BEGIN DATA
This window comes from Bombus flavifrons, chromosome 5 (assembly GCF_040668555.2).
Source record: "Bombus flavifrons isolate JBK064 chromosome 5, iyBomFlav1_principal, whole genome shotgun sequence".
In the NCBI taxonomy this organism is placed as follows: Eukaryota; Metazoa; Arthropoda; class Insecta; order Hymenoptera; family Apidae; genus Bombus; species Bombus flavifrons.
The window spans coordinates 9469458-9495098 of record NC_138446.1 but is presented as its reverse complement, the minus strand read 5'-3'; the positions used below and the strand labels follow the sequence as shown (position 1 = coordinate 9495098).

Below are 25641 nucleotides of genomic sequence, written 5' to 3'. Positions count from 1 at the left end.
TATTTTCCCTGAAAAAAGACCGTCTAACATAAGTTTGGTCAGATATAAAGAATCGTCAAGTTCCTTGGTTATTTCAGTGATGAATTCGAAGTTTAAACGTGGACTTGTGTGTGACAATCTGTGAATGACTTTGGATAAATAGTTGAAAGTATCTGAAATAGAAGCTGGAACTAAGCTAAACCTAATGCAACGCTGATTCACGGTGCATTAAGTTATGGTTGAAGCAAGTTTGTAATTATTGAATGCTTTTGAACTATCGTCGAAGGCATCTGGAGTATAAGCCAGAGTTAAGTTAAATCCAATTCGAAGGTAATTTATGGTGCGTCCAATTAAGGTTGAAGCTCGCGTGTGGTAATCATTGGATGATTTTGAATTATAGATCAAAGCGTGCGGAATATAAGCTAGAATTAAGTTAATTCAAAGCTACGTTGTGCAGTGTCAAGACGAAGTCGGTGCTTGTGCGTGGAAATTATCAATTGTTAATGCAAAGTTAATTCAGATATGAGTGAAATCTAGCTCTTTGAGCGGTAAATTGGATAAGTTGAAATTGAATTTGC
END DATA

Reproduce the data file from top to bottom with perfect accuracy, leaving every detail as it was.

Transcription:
This window comes from Bombus flavifrons, chromosome 5 (assembly GCF_040668555.2).
Source record: "Bombus flavifrons isolate JBK064 chromosome 5, iyBomFlav1_principal, whole genome shotgun sequence".
In the NCBI taxonomy this organism is placed as follows: Eukaryota; Metazoa; Arthropoda; class Insecta; order Hymenoptera; family Apidae; genus Bombus; species Bombus flavifrons.
The window spans coordinates 9469458-9495098 of record NC_138446.1 but is presented as its reverse complement, the minus strand read 5'-3'; the positions used below and the strand labels follow the sequence as shown (position 1 = coordinate 9495098).

Below are 25641 nucleotides of genomic sequence, written 5' to 3'. Positions count from 1 at the left end.
TATTTTCCCTGAAAAAAGACCGTCTAACATAAGTTTGGTCAGATATAAAGAATCGTCAAGTTCCTTGGTTATTTCAGTGATGAATTCGAAGTTTAAACGTGGACTTGTGTGTGACAATCTGTGAATGACTTTGGATAAATAGTTGAAAGTATCTGAAATAGAAGCTGGAACTAAGCTAAACCTAATGCAACGCTGATTCACGGTGCATTAAGTTATGGTTGAAGCAAGTTTGTAATTATTGAATGCTTTTGAACTATCGTCGAAGGCATCTGGAGTATAAGCCAGAGTTAAGTTAAATCCAATTCGAAGGTAATTTATGGTGCGTCCAATTAAGGTTGAAGCTCGCGTGTGGTAATCATTGGATGATTTTGAATTATAGATCAAAGCGTGCGGAATATAAGCTAGAATTAAGTTAATTCAAAGCTACGTTGTGCAGTGTCAAGACGAAGTCGGTGCTTGTGCGTGGAAATTATCAATTGTTAATGCAAAGTTAATTCAGATATGAGTGAAATCTAGCTCTTTGAGCGGTAAATTGGATAAGTTGAAATTGAATTTGC